Rodina and LDPR sagged.  Some observers attributed the slump 
to cynicism or apathy on behalf of the more passionate part 
of the electorate.  Other factors cited:  Zhirinovskiy's loss 
of luster; and, among "informed" voters, an awareness that 
Rodina Chairman Rogozin is not longer in the Kremlin's favor; 
-- voter participation was slightly lower than expected. 
There was a general "north-south" correlation, with more 
northern, less administratively controlled regions seeing 
lower turnout and traditionally more-controlled regions 
getting more voters to the polls; 
-- there is an urban-rural divide in the electorate.  YR 
polled better in rural areas, other parties fared better in 
cities.  Voter turnout was substantially higher in rural 
areas. For example, in the Lipetsk Oblast, voter turnout was 
more than 70 percent in rural areas, and under 30 percent in 
the cities.  Only one of the five non-YR winners was elected 
outside of the city of Lipetsk. 
-- it was a "pensioners" election.  The low turnout meant 
that the votes of pensioners who, it is estimated, are three 
times more likely to vote than Russians from other age 
cohorts, were decisive.  High rates of pensioner 
participation translated into strong showings for the KPRF, 
the Russian Party of Pensioners, and the parties of power; 
-- the regions still dance to Moscow's tune.  YR and RPL 
--read Moscow-- wanted to win 50 percent of the vote and they 
came close in every region except Astrakhan. 
-- political observers argue that the experiment with 
controlled, two-party democracy was a success from the 
perspective of the Presidential Administration and will be 
continued, after the October 28 Rodina-RPL-RPP merger, into 
the March 11 elections to be held in 17 regions; 
-- if western-oriented democratic parties are to remain 
present in the political landscape, they will likely have to 
merge and "re-brand" themselves.  In Astrakhan, the Republic 
Party -- supported by Yabloko and SPS -- garnered only 1.1 
percent of the vote, far below the 7 percent they had hoped 
for.  They competed nowhere else. 
MOSCOW 00011413  003 OF 004 
7. (U) Below are the election results as reported by the 
Central Election Commission of the Russian Federation, 
supplemented by press reports. Distribution of seats in the 
legislature is given where available.  Seats in the 
legislatures are distributed through a combination of party 
list and single-mandate seats. Final official tallies and 
seat allocations will be reported on October 14. 
Astrakhan  Voter turnout: 43 percent 
                  Percent    Seats 
United Russia      39.7       n/a 
Party of Life       0.0       n/a 
Pensioners          9.9       n/a 
Rodina             16.5       n/a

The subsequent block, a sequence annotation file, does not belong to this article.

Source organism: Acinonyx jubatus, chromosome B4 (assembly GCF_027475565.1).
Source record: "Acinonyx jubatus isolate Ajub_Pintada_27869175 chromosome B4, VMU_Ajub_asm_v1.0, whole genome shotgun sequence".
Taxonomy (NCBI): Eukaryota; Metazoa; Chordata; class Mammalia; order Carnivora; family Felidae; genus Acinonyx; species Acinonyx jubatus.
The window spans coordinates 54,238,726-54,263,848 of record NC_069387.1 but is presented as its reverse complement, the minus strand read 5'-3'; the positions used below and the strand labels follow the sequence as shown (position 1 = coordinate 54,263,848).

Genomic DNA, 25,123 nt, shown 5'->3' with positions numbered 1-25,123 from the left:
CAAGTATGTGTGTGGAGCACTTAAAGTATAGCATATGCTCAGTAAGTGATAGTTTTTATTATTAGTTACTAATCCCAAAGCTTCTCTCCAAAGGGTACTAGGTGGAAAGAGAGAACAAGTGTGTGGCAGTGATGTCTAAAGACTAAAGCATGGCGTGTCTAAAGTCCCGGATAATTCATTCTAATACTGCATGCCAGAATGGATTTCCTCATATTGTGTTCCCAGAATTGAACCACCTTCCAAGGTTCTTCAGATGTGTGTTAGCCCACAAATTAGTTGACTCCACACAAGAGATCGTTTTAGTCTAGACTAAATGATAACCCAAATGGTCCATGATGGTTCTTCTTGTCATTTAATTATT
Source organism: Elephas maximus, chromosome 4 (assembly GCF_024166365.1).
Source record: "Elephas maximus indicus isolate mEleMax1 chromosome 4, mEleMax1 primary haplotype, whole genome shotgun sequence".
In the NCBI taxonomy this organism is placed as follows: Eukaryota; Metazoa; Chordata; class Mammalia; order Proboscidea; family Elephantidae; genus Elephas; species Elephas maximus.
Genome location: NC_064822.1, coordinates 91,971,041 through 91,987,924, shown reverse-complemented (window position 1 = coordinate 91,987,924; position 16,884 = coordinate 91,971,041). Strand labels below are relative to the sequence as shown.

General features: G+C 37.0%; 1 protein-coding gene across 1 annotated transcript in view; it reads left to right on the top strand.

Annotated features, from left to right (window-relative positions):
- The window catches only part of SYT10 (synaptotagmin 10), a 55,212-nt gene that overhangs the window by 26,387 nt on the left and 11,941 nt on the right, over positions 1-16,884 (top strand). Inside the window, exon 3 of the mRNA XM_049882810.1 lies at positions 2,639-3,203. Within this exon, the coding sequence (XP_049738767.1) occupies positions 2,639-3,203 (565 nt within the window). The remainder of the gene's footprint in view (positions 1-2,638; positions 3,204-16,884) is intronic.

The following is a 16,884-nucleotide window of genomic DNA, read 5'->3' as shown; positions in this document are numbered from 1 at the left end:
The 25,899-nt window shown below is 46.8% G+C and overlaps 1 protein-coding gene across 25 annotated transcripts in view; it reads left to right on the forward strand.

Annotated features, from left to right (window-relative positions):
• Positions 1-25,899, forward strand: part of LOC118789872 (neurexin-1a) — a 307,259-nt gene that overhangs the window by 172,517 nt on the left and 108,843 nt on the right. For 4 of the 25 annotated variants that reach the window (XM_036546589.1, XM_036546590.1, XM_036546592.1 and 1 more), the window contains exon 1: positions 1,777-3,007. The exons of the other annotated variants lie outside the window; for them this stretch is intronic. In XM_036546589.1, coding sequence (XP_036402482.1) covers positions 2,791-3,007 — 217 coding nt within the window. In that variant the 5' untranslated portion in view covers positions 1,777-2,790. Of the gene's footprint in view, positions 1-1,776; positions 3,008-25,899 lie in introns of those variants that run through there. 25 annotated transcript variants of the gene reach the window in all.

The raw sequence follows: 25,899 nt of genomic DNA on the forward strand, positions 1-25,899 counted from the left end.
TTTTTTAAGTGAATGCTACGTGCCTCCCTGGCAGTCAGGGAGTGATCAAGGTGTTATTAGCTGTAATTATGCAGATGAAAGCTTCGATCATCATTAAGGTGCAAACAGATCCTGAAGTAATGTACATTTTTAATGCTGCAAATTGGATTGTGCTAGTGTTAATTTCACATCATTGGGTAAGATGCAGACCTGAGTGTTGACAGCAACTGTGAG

Communists         13.9       n/a 
LDPR                7.1       n/a 
Against All         6.1       n/a 
Chuvashiya  Voter turnout: 42 percent 
                  Percent    Seats 
United Russia      53.9       n/a 
Party of Life       0.0        0 
Pensioners          0.0        0 
Rodina              6.5        0 
Communists         20.3       n/a 
LDPR                9.3       n/a 
Against All         4.4        - 
Jewish Autonomous Republic Voter turnout: not reported 
                  Percent    Seats 
United Russia      55.3       n/a 
Party of Life       4.6        0 
Pensioners          9.9       n/a 
Rodina              4.5        0 
Communists         18.5       n/a 
LDPR                4.5        0 
Against All         (not on ballot) 
Karelia  Voter turnout: 31 percent 
                  Percent    Seats 
United Russia      41.1       n/a 
Party of Life      17.1       n/a 
Pensioners         12.7       n/a 
Rodina              0.0        0 
Communists         13.5       n/a 
LDPR                9.4       n/a 
Against All        (not on ballot) 
Lipetsk  Voter turnout: 44 percent 
                  Percent    Seats 
United Russia      51.8       41 
Party of Life      12.0        4 
Pensioners         11.4        4 
Rodina              0.0        0 
Communists         10.9        4 
LDPR                4.4        0 
Patriots                       1 
Independent                    2 
Against All         5.0        - 
Novgorod  Voter turnout: 31 percent 
                  Percent    Seats 
United Russia      44.7       n/a 
Party of Life       5.8        0 
Pensioners          0.0        0 
Rodina              3.4        0 
Communists         15.0       n/a 
LDPR                7.2       n/a 
Against All         4.7        - 
Primorye (see also Ref B)  Voter turnout: 39 percent 
                  Percent    Seats 
United Russia      48.3       32 
MOSCOW 00011413  004 OF 004 
Party of Life       4.6        0 
Pensioners          9.1        2 
Rodina              2.4        0 
Communists         12.2        3 
LDPR                6.1        0 
Freedom             8.7        3 
Against All        (not on ballot) 
Sverdlovsk -- Voter turnout: 28 percent 
                  Percent    Seats 
United Russia      40.5       15 
Party of Life       4.6        2 
Pensioners          9.9        4 
Rodina              4.5        0 
Communists         18.5        3 
LDPR                4.5        0 
Against All         (not on ballot) 
Tuva  Voter turnout: 50 percent 
                  Percent    Seats 
United Russia      46.3       n/a 
Party of Life      32.5       n/a 
Pensioners          0.0        0 
Rodina              2.3        0 
Communists          5.4        0 
LDPR                3.6        0 
Patriots            3.6        0 &#x00
0A;Against All        (not on ballot)